Pharming of the Netherlands, which is pioneering the use of transgenic animals for the production of biologics, has raised €6 million from a placing of shares and will use the proceeds to advance its portfolio of clinical drug candidates.
The company placed 3 million new shares with professional long-term investors and will use the new cash to support its recombinant human lactoferrin and fibrinogen projects.
"The expansion of our working capital is important for the company to invest in accelerating the development of our product portfolio, without impacting resources for our lead product recombinant human C1 inhibitor," said Dr Francis Pinto, Pharming's CEO. He said additional investments in these product programmes are also likely to take place in 2005.
Pharming has been focusing on the complement C1 inhibitor - made in the milk of transgenic rabbits - and has advanced it into Phase III testing for patients with a rare genetic disorder called hereditary angioedema. But the company now wants to broaden its portfolio and advance its other two projects.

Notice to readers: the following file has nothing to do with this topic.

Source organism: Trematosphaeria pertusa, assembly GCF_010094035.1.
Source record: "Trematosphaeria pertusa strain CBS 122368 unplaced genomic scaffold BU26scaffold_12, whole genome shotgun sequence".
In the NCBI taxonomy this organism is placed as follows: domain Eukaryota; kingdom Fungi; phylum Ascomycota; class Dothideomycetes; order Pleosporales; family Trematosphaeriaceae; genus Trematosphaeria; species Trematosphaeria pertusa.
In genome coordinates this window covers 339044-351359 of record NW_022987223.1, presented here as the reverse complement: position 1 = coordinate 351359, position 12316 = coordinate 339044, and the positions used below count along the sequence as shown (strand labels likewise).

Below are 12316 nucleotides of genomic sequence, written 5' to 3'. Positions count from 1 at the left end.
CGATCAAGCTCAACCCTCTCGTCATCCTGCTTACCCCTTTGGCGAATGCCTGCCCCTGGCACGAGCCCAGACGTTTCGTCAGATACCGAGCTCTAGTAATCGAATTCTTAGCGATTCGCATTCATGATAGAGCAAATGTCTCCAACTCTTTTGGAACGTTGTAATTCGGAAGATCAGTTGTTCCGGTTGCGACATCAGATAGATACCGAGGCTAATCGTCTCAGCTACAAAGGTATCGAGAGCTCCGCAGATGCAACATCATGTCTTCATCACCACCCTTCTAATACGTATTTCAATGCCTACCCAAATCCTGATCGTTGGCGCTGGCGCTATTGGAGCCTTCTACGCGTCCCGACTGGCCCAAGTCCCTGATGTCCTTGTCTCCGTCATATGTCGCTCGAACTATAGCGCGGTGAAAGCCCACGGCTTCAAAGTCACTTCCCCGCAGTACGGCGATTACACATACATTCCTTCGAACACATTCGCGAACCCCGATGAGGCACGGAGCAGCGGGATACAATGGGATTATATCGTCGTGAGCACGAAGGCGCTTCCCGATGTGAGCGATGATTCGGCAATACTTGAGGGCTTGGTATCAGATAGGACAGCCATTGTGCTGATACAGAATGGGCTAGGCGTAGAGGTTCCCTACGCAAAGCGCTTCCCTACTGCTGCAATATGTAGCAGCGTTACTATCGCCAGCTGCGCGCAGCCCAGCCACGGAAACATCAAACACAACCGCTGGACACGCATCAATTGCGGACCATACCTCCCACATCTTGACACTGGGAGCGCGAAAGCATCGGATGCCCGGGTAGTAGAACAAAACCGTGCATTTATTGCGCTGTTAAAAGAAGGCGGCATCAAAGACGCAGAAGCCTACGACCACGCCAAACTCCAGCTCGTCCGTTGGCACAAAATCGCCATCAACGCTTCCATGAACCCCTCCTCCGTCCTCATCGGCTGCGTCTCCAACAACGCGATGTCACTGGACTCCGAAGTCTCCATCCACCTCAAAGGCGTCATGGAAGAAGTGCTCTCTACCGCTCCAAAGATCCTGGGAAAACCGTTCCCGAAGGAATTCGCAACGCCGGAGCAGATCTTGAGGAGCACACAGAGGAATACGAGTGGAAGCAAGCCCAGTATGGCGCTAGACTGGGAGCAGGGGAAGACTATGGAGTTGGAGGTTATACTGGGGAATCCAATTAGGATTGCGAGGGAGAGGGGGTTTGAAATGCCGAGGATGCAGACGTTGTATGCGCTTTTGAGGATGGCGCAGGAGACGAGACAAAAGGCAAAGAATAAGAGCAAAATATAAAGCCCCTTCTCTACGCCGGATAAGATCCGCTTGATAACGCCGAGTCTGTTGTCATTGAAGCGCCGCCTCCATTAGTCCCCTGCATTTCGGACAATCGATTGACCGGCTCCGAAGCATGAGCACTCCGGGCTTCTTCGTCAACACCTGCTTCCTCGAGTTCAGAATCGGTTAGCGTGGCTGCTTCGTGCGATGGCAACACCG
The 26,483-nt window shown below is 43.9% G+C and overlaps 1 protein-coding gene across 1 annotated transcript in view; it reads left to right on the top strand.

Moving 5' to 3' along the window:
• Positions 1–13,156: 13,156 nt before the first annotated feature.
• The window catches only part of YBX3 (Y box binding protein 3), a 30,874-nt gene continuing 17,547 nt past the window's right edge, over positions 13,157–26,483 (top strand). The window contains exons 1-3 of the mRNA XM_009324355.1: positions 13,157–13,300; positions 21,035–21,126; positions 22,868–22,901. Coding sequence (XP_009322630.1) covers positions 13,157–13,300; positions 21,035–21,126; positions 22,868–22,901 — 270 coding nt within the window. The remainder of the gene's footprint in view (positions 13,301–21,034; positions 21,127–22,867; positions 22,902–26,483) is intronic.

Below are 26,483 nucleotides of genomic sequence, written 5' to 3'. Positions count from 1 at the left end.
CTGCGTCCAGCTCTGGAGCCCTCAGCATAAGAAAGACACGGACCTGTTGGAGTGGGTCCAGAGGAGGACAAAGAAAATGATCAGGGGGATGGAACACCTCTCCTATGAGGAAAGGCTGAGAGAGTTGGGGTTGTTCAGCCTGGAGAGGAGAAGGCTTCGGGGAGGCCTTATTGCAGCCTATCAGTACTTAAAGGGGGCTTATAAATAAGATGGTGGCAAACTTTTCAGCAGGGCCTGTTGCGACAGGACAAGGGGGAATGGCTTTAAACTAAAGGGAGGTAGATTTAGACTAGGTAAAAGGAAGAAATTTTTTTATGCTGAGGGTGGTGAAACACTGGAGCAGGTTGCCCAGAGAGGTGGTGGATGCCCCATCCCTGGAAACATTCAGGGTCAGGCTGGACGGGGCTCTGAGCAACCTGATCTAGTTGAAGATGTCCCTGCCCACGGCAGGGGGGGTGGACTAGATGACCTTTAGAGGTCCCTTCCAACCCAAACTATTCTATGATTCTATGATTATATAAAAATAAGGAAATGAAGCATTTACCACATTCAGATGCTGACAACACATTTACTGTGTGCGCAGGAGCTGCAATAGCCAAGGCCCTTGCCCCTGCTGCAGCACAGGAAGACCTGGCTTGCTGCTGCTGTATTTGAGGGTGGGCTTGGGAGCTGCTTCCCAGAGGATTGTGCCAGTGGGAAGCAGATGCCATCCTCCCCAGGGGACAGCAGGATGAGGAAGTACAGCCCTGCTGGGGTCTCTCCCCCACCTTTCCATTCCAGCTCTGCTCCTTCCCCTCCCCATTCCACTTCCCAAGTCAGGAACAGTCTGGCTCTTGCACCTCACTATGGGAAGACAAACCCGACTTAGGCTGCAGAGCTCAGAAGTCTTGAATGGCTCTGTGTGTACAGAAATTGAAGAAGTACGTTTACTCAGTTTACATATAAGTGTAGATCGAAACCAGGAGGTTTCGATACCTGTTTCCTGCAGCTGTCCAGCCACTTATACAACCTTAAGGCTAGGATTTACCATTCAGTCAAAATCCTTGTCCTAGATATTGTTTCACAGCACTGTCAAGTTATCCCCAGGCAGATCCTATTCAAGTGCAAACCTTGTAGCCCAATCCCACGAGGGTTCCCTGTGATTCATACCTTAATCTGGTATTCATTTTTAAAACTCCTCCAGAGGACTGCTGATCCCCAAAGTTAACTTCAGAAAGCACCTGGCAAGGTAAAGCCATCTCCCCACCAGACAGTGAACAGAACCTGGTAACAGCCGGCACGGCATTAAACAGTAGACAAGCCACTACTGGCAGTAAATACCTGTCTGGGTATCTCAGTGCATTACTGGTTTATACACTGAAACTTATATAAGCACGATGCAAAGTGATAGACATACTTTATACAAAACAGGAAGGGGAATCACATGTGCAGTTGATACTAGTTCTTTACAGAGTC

Pharming recently announced significant developments for recombinant human lactoferrin and fibrinogen. The company has successfully completed a key study needed for the regulatory filing for Generally Regarded as Safe (GRAS) status for nutritional use of recombinant human lactoferrin. Pharming also reported on positive results in animal studies for recombinant human fibrinogen and evaluation of the product by the US Army.